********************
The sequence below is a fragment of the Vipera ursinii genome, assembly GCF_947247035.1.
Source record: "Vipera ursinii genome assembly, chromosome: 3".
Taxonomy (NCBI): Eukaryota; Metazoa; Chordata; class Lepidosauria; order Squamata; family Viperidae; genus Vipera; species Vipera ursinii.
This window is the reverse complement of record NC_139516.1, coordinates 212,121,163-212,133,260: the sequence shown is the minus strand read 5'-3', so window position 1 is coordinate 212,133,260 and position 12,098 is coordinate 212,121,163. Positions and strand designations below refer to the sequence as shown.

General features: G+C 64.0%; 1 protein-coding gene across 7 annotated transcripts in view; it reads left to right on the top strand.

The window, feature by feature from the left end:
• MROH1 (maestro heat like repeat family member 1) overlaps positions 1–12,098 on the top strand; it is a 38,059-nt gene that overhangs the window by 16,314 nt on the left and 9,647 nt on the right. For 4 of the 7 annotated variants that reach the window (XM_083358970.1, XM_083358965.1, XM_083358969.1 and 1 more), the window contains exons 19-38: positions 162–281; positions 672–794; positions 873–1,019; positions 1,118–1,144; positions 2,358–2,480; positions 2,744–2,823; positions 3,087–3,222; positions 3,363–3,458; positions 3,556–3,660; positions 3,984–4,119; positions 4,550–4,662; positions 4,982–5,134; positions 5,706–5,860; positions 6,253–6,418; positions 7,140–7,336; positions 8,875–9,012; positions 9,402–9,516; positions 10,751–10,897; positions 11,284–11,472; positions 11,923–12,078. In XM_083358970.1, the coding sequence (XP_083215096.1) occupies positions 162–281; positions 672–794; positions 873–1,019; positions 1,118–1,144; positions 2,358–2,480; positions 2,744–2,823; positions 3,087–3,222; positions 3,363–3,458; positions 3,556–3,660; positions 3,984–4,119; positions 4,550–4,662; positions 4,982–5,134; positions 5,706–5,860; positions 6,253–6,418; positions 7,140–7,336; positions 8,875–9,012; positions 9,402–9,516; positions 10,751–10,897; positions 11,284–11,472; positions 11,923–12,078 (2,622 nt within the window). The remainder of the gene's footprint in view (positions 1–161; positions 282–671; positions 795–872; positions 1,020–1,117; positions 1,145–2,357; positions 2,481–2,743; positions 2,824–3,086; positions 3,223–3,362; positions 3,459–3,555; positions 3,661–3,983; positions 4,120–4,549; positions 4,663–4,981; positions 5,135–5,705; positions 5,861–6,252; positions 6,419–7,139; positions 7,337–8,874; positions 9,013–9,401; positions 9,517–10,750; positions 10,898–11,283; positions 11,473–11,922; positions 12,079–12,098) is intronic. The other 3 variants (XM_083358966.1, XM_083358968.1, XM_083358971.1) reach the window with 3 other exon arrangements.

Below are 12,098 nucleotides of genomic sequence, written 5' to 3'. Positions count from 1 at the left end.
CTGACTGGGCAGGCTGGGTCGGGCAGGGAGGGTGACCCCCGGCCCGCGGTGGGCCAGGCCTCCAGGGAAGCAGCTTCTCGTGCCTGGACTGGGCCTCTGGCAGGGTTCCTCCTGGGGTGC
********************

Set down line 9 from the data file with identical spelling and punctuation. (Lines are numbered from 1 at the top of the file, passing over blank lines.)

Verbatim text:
CTGACTGGGCAGGCTGGGTCGGGCAGGGAGGGTGACCCCCGGCCCGCGGTGGGCCAGGCCTCCAGGGAAGCAGCTTCTCGTGCCTGGACTGGGCCTCTGGCAGGGTTCCTCCTGGGGTGC